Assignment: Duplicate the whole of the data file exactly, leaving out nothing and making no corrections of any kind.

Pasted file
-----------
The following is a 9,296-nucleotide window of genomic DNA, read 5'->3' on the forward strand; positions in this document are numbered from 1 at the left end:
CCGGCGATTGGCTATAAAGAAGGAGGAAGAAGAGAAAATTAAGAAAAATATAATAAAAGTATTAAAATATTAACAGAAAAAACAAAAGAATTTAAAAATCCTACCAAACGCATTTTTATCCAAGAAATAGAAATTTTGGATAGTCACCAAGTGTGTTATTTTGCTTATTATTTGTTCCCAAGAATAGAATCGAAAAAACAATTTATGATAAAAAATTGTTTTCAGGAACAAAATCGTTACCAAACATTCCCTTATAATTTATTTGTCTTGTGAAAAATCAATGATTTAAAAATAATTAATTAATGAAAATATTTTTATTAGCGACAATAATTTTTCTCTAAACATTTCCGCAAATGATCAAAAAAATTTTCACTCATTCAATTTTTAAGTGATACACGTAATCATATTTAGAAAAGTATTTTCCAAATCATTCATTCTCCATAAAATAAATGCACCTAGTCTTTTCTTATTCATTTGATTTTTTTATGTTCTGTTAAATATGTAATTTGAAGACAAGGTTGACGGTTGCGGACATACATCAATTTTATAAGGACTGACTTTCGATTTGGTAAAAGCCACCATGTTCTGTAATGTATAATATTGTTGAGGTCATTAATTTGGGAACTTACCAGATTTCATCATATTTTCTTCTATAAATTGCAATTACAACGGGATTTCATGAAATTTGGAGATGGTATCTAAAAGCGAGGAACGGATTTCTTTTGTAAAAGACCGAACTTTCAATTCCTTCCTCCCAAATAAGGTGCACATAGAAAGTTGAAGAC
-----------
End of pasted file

The following is a 9,296-nucleotide window of genomic DNA, read 5'->3' on the forward strand; positions in this document are numbered from 1 at the left end:
CCGGCGATTGGCTATAAAGAAGGAGGAAGAAGAGAAAATTAAGAAAAATATAATAAAAGTATTAAAATATTAACAGAAAAAACAAAAGAATTTAAAAATCCTACCAAACGCATTTTTATCCAAGAAATAGAAATTTTGGATAGTCACCAAGTGTGTTATTTTGCTTATTATTTGTTCCCAAGAATAGAATCGAAAAAACAATTTATGATAAAAAATTGTTTTCAGGAACAAAATCGTTACCAAACATTCCCTTATAATTTATTTGTCTTGTGAAAAATCAATGATTTAAAAATAATTAATTAATGAAAATATTTTTATTAGCGACAATAATTTTTCTCTAAACATTTCCGCAAATGATCAAAAAAATTTTCACTCATTCAATTTTTAAGTGATACACGTAATCATATTTAGAAAAGTATTTTCCAAATCATTCATTCTCCATAAAATAAATGCACCTAGTCTTTTCTTATTCATTTGATTTTTTTATGTTCTGTTAAATATGTAATTTGAAGACAAGGTTGACGGTTGCGGACATACATCAATTTTATAAGGACTGACTTTCGATTTGGTAAAAGCCACCATGTTCTGTAATGTATAATATTGTTGAGGTCATTAATTTGGGAACTTACCAGATTTCATCATATTTTCTTCTATAAATTGCAATTACAACGGGATTTCATGAAATTTGGAGATGGTATCTAAAAGCGAGGAACGGATTTCTTTTGTAAAAGACCGAACTTTCAATTCCTTCCTCCCAAATAAGGTGCACATAGAAAGTTGAAGAC